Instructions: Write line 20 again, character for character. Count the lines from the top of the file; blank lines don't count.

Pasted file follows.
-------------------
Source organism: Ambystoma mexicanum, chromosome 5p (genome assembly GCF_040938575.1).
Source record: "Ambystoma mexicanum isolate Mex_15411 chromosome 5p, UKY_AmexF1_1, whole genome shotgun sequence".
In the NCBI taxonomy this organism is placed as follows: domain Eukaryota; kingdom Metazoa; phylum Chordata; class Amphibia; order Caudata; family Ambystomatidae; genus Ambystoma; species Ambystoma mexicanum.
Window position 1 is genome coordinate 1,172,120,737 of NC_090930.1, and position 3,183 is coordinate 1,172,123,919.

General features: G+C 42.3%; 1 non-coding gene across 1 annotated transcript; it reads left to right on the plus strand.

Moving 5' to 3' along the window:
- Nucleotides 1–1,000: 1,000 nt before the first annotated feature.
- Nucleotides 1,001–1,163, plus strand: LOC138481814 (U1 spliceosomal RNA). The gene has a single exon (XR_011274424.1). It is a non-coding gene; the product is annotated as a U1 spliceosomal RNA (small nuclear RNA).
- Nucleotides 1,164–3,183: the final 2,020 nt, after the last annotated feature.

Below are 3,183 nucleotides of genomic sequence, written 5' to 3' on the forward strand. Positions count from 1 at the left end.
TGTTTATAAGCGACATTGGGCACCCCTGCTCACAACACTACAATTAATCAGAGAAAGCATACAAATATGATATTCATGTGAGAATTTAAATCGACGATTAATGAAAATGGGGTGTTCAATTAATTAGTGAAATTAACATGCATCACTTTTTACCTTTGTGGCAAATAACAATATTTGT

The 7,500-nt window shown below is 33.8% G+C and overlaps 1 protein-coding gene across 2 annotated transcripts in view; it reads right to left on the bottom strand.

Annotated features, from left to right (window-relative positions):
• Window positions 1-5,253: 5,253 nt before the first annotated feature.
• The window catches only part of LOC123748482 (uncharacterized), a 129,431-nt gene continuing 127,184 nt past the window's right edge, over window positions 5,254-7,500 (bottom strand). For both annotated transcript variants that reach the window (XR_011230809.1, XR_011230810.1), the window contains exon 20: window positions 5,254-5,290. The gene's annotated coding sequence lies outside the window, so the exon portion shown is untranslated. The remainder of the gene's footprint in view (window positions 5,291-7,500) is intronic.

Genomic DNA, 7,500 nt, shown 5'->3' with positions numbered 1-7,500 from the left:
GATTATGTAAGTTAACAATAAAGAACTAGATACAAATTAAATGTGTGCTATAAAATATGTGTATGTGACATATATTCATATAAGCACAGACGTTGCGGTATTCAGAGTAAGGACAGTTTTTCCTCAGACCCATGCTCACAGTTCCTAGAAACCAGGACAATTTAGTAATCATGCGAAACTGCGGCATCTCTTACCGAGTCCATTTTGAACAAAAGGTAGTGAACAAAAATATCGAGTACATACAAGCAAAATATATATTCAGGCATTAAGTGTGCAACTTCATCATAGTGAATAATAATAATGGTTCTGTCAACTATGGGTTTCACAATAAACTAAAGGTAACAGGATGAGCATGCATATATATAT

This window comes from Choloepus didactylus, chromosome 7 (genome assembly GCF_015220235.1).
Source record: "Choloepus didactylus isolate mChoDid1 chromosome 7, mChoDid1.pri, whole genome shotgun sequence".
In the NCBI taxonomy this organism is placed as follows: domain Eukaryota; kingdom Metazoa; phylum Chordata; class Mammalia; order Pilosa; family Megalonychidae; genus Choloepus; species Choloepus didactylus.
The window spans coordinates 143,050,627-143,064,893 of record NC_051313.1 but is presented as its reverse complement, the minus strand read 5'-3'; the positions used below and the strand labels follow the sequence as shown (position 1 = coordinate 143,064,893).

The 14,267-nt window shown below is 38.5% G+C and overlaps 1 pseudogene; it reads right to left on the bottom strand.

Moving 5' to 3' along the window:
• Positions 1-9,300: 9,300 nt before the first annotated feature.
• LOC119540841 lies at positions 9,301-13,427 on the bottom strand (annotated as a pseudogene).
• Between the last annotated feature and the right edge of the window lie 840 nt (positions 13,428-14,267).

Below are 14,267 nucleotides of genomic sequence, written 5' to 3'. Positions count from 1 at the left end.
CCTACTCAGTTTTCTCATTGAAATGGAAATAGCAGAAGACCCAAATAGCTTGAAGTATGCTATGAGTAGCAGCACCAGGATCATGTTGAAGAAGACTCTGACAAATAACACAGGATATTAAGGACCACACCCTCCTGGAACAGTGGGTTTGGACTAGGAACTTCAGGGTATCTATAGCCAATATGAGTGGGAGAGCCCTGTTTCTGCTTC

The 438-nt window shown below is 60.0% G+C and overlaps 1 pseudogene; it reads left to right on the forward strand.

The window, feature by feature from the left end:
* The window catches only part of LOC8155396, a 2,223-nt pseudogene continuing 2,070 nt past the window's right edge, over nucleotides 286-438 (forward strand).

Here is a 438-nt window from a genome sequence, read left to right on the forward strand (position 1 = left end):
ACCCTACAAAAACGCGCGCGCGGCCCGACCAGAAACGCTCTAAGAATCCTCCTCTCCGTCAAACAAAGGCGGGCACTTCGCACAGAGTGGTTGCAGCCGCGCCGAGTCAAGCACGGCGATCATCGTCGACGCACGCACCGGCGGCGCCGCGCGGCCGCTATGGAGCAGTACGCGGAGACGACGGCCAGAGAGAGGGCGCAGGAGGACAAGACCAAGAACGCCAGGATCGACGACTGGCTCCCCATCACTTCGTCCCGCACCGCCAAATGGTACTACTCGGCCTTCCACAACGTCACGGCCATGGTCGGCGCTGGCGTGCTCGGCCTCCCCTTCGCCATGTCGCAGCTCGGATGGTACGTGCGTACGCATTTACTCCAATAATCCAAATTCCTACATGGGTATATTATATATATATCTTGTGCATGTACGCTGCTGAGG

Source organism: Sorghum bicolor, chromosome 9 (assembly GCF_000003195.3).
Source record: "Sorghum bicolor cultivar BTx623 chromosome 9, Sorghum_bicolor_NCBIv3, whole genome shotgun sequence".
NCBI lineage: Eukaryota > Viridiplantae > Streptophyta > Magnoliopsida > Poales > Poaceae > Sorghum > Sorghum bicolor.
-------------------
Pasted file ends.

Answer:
In the NCBI taxonomy this organism is placed as follows: domain Eukaryota; kingdom Metazoa; phylum Chordata; class Mammalia; order Pilosa; family Megalonychidae; genus Choloepus; species Choloepus didactylus.